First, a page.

Date of Award


Publication Type


Degree Name



Electrical and Computer Engineering


BYOL;Contrastive Learning;Domain Adaptation;Mammogram images;Self-Supervised Learning;SimCLR


Jonathan Wu



Creative Commons License

Creative Commons Attribution 4.0 International License
This work is licensed under a Creative Commons Attribution 4.0 International License.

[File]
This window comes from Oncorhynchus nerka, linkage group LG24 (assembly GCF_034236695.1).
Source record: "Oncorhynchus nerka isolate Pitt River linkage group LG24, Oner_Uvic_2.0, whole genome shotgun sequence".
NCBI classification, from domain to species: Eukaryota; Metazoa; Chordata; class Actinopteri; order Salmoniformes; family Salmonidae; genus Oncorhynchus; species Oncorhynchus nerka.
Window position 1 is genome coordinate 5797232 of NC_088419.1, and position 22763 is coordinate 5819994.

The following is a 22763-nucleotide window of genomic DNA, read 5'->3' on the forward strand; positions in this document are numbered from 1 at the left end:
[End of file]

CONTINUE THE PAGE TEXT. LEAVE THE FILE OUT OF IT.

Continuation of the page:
The most common cancer diagnosed worldwide is breast cancer and early detection is essential for reducing mortality. The best standard for early detection of breast cancer is digital mammography, which can aid physicians in treating the illness when it is still curable. However, inaccurate mammography diagnoses are frequent and can cause patients to undergo unnecessary examinations and therapies. This study aims to explore deep-learning techniques that can be utilized to implement and train a model to identify breast cancer cases in mammograms. Current deep learning-based diagnostic techniques are hindered by two fundamental issues: the expensive and time-consuming task of data annotation, and the lack of being adaptable to new or different data domains. This thesis uses cutting-edge deep learning methods to address these issues. We use self-supervised learning techniques like Bootstrap Your Own Latent (BYOL) and Simple Framework for Contrastive Learning of Visual Representations (SimCLR) to address the problem of scarce annotated data. These methods are contrastive learning methods which are a subset of self-supervised learning and have recently emerged as a crucial component for learning visual representations. These methods significantly reduce the need for labeled data while maintaining high model performance. Contrastive learning is still substantially unknown in the context of domain adaptation. These techniques have faced difficulties in their practical implementations due to issues with biased datasets that cause domain shifts. Domain shift occurs when distributions of data across domains have differences. In this research, we propose a technique to combine adversarial and contrastive learning to address the domain shift problem. By successfully reducing domain disparities, this strategy increases the model’s adaptability and robustness in a variety of clinical scenarios. Overall, our contributions provide an approach for early breast cancer detection that is more effective and flexible and has the potential to have significant effects on medical imaging diagnostics.